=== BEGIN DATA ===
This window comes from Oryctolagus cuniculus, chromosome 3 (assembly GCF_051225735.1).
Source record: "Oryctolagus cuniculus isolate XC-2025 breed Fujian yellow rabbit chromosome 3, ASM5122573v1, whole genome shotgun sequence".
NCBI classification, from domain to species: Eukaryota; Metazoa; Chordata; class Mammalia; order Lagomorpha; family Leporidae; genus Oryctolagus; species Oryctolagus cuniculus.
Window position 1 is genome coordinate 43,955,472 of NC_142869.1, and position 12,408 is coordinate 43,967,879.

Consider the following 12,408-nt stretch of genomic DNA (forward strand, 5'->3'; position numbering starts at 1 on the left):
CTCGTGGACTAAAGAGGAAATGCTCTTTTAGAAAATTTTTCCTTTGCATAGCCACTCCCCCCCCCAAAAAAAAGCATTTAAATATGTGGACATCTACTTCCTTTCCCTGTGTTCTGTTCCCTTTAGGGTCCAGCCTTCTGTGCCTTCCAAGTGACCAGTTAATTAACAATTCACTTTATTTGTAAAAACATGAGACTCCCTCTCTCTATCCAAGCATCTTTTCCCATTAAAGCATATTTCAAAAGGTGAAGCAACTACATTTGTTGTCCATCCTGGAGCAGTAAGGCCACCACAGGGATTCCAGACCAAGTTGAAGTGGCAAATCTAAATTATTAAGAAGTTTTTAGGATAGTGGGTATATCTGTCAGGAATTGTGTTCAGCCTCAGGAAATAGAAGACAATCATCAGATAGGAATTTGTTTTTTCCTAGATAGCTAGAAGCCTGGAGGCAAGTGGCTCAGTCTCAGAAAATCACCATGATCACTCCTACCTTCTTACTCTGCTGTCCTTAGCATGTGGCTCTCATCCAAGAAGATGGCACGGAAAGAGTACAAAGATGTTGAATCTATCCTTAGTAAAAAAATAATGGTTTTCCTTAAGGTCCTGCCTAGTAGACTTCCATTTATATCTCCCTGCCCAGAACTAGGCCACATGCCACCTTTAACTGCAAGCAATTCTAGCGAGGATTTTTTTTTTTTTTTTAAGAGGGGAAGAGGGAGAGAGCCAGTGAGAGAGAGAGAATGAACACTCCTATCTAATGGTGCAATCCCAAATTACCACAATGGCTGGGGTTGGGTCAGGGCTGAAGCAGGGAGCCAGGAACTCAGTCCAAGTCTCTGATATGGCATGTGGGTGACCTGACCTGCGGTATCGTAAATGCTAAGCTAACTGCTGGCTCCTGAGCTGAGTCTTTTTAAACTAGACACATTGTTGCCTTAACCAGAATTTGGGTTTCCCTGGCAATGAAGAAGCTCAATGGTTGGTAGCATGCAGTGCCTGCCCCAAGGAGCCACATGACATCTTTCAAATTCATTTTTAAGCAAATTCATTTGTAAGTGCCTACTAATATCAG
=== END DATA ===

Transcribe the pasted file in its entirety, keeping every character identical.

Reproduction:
This window comes from Oryctolagus cuniculus, chromosome 3 (assembly GCF_051225735.1).
Source record: "Oryctolagus cuniculus isolate XC-2025 breed Fujian yellow rabbit chromosome 3, ASM5122573v1, whole genome shotgun sequence".
NCBI classification, from domain to species: Eukaryota; Metazoa; Chordata; class Mammalia; order Lagomorpha; family Leporidae; genus Oryctolagus; species Oryctolagus cuniculus.
Window position 1 is genome coordinate 43,955,472 of NC_142869.1, and position 12,408 is coordinate 43,967,879.

Consider the following 12,408-nt stretch of genomic DNA (forward strand, 5'->3'; position numbering starts at 1 on the left):
CTCGTGGACTAAAGAGGAAATGCTCTTTTAGAAAATTTTTCCTTTGCATAGCCACTCCCCCCCCCAAAAAAAAGCATTTAAATATGTGGACATCTACTTCCTTTCCCTGTGTTCTGTTCCCTTTAGGGTCCAGCCTTCTGTGCCTTCCAAGTGACCAGTTAATTAACAATTCACTTTATTTGTAAAAACATGAGACTCCCTCTCTCTATCCAAGCATCTTTTCCCATTAAAGCATATTTCAAAAGGTGAAGCAACTACATTTGTTGTCCATCCTGGAGCAGTAAGGCCACCACAGGGATTCCAGACCAAGTTGAAGTGGCAAATCTAAATTATTAAGAAGTTTTTAGGATAGTGGGTATATCTGTCAGGAATTGTGTTCAGCCTCAGGAAATAGAAGACAATCATCAGATAGGAATTTGTTTTTTCCTAGATAGCTAGAAGCCTGGAGGCAAGTGGCTCAGTCTCAGAAAATCACCATGATCACTCCTACCTTCTTACTCTGCTGTCCTTAGCATGTGGCTCTCATCCAAGAAGATGGCACGGAAAGAGTACAAAGATGTTGAATCTATCCTTAGTAAAAAAATAATGGTTTTCCTTAAGGTCCTGCCTAGTAGACTTCCATTTATATCTCCCTGCCCAGAACTAGGCCACATGCCACCTTTAACTGCAAGCAATTCTAGCGAGGATTTTTTTTTTTTTTTTAAGAGGGGAAGAGGGAGAGAGCCAGTGAGAGAGAGAGAATGAACACTCCTATCTAATGGTGCAATCCCAAATTACCACAATGGCTGGGGTTGGGTCAGGGCTGAAGCAGGGAGCCAGGAACTCAGTCCAAGTCTCTGATATGGCATGTGGGTGACCTGACCTGCGGTATCGTAAATGCTAAGCTAACTGCTGGCTCCTGAGCTGAGTCTTTTTAAACTAGACACATTGTTGCCTTAACCAGAATTTGGGTTTCCCTGGCAATGAAGAAGCTCAATGGTTGGTAGCATGCAGTGCCTGCCCCAAGGAGCCACATGACATCTTTCAAATTCATTTTTAAGCAAATTCATTTGTAAGTGCCTACTAATATCAG